Coach Tony Daily,  Digital

E-commerce categories ripe with opportunity

* This article was originally posted on Linkedin.com *

I’ve been asked for advice a lot recently by people in non-traditional e-commerce industries about how they can create and sustain a robust online business for their company. When you’re in a truly unique segment of the commercial space, you may find that you have no market leaders in your exact space to look to for guidance on how to go to market.

At the same time, the opportunity to be the first in your field to capitalize on digital commerce is an especially juicy-looking piece of fruit. And it’s ripe for the taking in many cases. Rather than sticking your neck out and winging things, why not find your way by looking to companies that parallel yours in similar industries?

Apparel

A lot of people buy clothing online these days, but the high rate of return can drain a company’s bottom line, especially since so many companies these days operate in a lean fashion. The key to e-commerce in this segment is in thoughtful and careful planning. You’ve got to accept and structure things so that you can send out a ton of product, with the understanding—and maybe even expectation—that a high percentage of it will probably come back.

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The eyewear industry was struggling to go online as well when Warby Parker became one of the first companies to jump on the idea of sending out samples as the first step in the conversion process. Now they’re a monolith. Amazon Prime Wardrobe is becoming more common now, so the time is right for other apparel companies to take the plunge.

Automotive

I had an experience recently buying a new truck from a traditional car dealership. It was fairly painful. The salesman was especially unhelpful and frustrating.

By contrast, colleagues of mine in California have bought new cars online, and the whole experience appears to be amazing. Shift.com is an example of this, and when they were used, a colleague had several cars brought to his house by one of their reps and was able to test drive each of them. The entire transaction was handled in-app & Shift.com even has a two-week return policy!

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On top of this, the salesperson wasn’t even called a salesperson—they’re a “Concierge”. Shift says these reps are focused not on selling cars, but on making sure the customer’s experience of buying a car is the best it can be. This sort of system can seriously disrupt the auto dealership business model.

This approach actually takes a page from what the travel and vacation rental industries implemented years ago. In the past, if you wanted to travel somewhere, you would sit down with a travel agent, and they would handle the particulars for you, from your actual means of travel to your accommodations and sometimes even food.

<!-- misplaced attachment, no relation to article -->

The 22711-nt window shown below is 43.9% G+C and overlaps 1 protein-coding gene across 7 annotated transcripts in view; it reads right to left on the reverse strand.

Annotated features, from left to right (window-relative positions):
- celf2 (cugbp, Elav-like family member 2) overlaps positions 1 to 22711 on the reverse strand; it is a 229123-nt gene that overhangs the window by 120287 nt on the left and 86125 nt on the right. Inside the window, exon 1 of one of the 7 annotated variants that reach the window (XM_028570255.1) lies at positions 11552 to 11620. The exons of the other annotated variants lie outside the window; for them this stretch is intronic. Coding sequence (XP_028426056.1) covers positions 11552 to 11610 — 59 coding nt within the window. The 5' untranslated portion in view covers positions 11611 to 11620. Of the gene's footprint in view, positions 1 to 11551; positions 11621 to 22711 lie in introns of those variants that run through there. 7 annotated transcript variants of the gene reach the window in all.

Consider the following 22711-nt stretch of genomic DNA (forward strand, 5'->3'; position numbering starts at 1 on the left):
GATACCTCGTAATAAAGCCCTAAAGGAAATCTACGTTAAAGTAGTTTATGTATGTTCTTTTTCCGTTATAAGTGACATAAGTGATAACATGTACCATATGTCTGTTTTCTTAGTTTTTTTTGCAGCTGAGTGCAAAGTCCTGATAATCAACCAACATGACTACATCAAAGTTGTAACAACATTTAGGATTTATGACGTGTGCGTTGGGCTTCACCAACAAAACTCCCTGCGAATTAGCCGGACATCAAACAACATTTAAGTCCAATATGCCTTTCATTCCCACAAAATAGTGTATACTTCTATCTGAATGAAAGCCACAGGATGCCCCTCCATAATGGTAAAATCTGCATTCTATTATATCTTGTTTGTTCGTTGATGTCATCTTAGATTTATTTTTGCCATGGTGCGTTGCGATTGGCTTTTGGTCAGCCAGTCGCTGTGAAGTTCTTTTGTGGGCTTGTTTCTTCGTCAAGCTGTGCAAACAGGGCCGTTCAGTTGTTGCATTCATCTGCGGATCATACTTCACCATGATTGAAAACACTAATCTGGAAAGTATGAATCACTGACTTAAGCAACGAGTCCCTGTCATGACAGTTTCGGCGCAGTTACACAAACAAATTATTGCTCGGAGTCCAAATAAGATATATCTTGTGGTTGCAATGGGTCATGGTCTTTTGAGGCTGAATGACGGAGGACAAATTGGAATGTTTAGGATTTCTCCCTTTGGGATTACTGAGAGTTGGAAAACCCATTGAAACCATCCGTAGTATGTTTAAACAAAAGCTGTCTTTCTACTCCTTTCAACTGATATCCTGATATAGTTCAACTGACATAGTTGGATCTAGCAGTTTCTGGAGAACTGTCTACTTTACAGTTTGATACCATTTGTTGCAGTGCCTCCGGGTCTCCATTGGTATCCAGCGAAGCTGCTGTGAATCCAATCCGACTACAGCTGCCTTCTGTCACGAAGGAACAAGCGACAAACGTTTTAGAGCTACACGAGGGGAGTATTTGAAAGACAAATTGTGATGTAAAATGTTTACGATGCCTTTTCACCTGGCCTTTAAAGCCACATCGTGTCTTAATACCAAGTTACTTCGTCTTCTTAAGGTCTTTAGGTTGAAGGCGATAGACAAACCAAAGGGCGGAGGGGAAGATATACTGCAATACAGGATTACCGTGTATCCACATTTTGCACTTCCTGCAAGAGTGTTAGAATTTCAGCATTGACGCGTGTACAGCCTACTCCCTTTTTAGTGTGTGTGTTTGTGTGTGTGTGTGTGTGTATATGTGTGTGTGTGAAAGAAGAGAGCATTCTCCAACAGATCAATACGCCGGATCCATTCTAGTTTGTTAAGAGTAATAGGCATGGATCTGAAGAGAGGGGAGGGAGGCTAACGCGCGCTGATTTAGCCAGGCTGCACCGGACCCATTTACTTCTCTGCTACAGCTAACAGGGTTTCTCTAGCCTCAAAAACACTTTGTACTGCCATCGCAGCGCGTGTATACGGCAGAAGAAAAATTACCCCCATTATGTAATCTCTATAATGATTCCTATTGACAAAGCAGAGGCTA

These days, the industry has shifted to become more self-selective. Consumers can pre-shop while also having the option to talk to a concierge rep when they need to.

Businesses like Expedia and Airbnb have done this so well. They provide all the information and the infrastructure and remove the hurdles to consumers booking their own travel. The auto industry would be smart to look at their example when considering how to move their product in a digital space effectively.

Cannabis

With the legalization trend gaining steam, e-commerce for cannabis businesses will be a reality very soon. But the unique problems facing the cannabis industry when it comes to digital sales are truly unique. The most likely parallel, really, is alcohol.

Gary Vaynerchuk got his start working for his father’s store, Shopper’s Discount Liquors, in 1998. He renamed the store Wine Library and rolled out online sales. In five years, the store’s annual gross went from $3 million to $60 million.

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He was one of the first people to digitize the sale of alcohol across state borders, and it was perhaps the foundation of all his future success. The cannabis industry would benefit greatly from studying what he and other early movers in the alcohol industry did.

What agencies did they partner with? What shipping carriers did they use? How did they protect themselves from product loss? How did they ensure they were compliant with all state and federal regulations? There will certainly be a lot of interesting moving parts to cannabis becoming a product that is sold online, but once someone figures it out, they stand to profit tremendously.

There are too many industries out there totally ignoring digital commerce right now because they think it’s just too hard. Nobody has done it before, and they can’t imagine how they could scale that mountain.

But it’s doable! And it’s necessary. Just look to the examples for some inspiration, and I promise no matter how niche your business is, you can find industries to learn from.

 

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